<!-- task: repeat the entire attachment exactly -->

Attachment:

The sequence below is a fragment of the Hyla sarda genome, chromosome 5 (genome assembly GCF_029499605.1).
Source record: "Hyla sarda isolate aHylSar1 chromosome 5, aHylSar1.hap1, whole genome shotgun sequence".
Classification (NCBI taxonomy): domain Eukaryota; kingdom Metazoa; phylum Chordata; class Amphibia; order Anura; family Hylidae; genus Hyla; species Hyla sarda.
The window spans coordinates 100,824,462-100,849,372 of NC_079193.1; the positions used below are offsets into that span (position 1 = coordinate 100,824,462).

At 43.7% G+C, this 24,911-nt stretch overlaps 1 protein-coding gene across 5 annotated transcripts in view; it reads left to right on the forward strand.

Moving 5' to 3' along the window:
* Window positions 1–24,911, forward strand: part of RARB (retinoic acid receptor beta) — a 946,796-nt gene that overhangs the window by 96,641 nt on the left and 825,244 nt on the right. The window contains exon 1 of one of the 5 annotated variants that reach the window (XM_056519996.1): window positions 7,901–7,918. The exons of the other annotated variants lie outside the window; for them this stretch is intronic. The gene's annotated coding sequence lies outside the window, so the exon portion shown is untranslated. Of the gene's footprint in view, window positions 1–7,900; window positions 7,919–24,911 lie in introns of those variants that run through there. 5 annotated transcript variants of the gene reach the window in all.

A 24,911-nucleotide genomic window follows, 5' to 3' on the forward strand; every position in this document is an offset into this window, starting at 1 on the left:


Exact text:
The sequence below is a fragment of the Hyla sarda genome, chromosome 5 (genome assembly GCF_029499605.1).
Source record: "Hyla sarda isolate aHylSar1 chromosome 5, aHylSar1.hap1, whole genome shotgun sequence".
Classification (NCBI taxonomy): domain Eukaryota; kingdom Metazoa; phylum Chordata; class Amphibia; order Anura; family Hylidae; genus Hyla; species Hyla sarda.
The window spans coordinates 100,824,462-100,849,372 of NC_079193.1; the positions used below are offsets into that span (position 1 = coordinate 100,824,462).

At 43.7% G+C, this 24,911-nt stretch overlaps 1 protein-coding gene across 5 annotated transcripts in view; it reads left to right on the forward strand.

Moving 5' to 3' along the window:
* Window positions 1–24,911, forward strand: part of RARB (retinoic acid receptor beta) — a 946,796-nt gene that overhangs the window by 96,641 nt on the left and 825,244 nt on the right. The window contains exon 1 of one of the 5 annotated variants that reach the window (XM_056519996.1): window positions 7,901–7,918. The exons of the other annotated variants lie outside the window; for them this stretch is intronic. The gene's annotated coding sequence lies outside the window, so the exon portion shown is untranslated. Of the gene's footprint in view, window positions 1–7,900; window positions 7,919–24,911 lie in introns of those variants that run through there. 5 annotated transcript variants of the gene reach the window in all.

A 24,911-nucleotide genomic window follows, 5' to 3' on the forward strand; every position in this document is an offset into this window, starting at 1 on the left: